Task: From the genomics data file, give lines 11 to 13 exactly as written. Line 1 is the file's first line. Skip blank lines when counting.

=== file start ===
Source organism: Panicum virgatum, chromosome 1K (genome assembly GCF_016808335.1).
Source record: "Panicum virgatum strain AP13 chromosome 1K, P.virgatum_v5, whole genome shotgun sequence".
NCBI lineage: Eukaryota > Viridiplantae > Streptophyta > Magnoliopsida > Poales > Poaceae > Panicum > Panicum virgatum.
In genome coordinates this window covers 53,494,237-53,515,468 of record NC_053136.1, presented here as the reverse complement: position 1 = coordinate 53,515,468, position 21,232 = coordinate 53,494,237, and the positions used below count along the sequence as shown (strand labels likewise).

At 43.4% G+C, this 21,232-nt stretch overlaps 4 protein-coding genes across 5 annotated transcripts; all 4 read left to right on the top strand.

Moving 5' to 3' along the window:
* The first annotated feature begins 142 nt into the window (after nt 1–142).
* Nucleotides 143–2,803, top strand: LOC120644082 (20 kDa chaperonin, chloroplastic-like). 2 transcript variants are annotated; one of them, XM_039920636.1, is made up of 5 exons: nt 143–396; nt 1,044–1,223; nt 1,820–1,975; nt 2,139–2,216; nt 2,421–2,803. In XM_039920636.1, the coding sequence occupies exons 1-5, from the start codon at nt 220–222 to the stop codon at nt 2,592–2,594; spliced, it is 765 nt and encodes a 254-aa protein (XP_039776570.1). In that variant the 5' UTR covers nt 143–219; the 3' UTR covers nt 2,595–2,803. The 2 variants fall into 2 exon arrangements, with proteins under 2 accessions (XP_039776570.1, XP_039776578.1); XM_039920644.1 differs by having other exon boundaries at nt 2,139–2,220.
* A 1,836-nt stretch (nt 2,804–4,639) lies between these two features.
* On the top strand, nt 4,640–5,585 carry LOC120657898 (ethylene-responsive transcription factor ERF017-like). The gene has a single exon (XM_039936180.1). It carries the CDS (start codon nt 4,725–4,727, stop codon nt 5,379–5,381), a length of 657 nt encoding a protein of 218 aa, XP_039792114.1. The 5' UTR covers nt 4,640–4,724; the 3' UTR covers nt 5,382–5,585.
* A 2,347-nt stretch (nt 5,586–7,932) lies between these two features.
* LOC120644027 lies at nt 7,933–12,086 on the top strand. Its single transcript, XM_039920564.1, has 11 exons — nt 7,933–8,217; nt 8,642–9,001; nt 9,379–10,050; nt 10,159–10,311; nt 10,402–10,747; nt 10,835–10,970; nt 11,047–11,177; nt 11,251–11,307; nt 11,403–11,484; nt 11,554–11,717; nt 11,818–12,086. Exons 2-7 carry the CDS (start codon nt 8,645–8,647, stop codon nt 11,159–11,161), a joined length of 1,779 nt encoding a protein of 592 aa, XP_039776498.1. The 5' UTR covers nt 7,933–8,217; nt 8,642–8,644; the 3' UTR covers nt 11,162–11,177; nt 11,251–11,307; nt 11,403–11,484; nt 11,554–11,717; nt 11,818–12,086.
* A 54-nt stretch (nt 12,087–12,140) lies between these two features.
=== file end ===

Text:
* A 2,347-nt stretch (nt 5,586–7,932) lies between these two features.
* LOC120644027 lies at nt 7,933–12,086 on the top strand. Its single transcript, XM_039920564.1, has 11 exons — nt 7,933–8,217; nt 8,642–9,001; nt 9,379–10,050; nt 10,159–10,311; nt 10,402–10,747; nt 10,835–10,970; nt 11,047–11,177; nt 11,251–11,307; nt 11,403–11,484; nt 11,554–11,717; nt 11,818–12,086. Exons 2-7 carry the CDS (start codon nt 8,645–8,647, stop codon nt 11,159–11,161), a joined length of 1,779 nt encoding a protein of 592 aa, XP_039776498.1. The 5' UTR covers nt 7,933–8,217; nt 8,642–8,644; the 3' UTR covers nt 11,162–11,177; nt 11,251–11,307; nt 11,403–11,484; nt 11,554–11,717; nt 11,818–12,086.
* A 54-nt stretch (nt 12,087–12,140) lies between these two features.